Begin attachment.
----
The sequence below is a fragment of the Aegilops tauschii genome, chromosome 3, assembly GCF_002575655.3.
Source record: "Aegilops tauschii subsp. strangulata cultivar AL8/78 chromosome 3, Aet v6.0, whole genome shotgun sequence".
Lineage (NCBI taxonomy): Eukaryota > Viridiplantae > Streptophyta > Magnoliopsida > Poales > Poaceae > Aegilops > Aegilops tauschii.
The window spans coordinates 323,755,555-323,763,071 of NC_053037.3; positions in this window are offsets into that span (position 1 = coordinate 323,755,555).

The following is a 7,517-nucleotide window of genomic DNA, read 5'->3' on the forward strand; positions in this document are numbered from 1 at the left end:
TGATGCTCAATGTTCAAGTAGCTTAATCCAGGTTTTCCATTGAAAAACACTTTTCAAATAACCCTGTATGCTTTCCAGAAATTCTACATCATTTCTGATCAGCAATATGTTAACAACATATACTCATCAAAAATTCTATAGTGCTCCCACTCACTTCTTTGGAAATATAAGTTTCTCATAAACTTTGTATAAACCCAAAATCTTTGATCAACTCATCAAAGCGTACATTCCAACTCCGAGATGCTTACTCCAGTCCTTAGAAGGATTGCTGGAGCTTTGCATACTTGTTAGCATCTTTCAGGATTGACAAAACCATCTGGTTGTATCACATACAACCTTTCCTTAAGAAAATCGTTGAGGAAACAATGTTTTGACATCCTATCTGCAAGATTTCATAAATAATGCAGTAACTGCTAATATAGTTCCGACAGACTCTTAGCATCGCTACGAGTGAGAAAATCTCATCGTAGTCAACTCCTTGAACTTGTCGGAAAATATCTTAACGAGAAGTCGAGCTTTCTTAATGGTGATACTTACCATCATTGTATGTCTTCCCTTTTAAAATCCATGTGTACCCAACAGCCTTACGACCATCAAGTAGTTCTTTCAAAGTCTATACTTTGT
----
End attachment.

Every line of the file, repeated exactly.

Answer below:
The sequence below is a fragment of the Aegilops tauschii genome, chromosome 3, assembly GCF_002575655.3.
Source record: "Aegilops tauschii subsp. strangulata cultivar AL8/78 chromosome 3, Aet v6.0, whole genome shotgun sequence".
Lineage (NCBI taxonomy): Eukaryota > Viridiplantae > Streptophyta > Magnoliopsida > Poales > Poaceae > Aegilops > Aegilops tauschii.
The window spans coordinates 323,755,555-323,763,071 of NC_053037.3; positions in this window are offsets into that span (position 1 = coordinate 323,755,555).

The following is a 7,517-nucleotide window of genomic DNA, read 5'->3' on the forward strand; positions in this document are numbered from 1 at the left end:
TGATGCTCAATGTTCAAGTAGCTTAATCCAGGTTTTCCATTGAAAAACACTTTTCAAATAACCCTGTATGCTTTCCAGAAATTCTACATCATTTCTGATCAGCAATATGTTAACAACATATACTCATCAAAAATTCTATAGTGCTCCCACTCACTTCTTTGGAAATATAAGTTTCTCATAAACTTTGTATAAACCCAAAATCTTTGATCAACTCATCAAAGCGTACATTCCAACTCCGAGATGCTTACTCCAGTCCTTAGAAGGATTGCTGGAGCTTTGCATACTTGTTAGCATCTTTCAGGATTGACAAAACCATCTGGTTGTATCACATACAACCTTTCCTTAAGAAAATCGTTGAGGAAACAATGTTTTGACATCCTATCTGCAAGATTTCATAAATAATGCAGTAACTGCTAATATAGTTCCGACAGACTCTTAGCATCGCTACGAGTGAGAAAATCTCATCGTAGTCAACTCCTTGAACTTGTCGGAAAATATCTTAACGAGAAGTCGAGCTTTCTTAATGGTGATACTTACCATCATTGTATGTCTTCCCTTTTAAAATCCATGTGTACCCAACAGCCTTACGACCATCAAGTAGTTCTTTCAAAGTCTATACTTTGT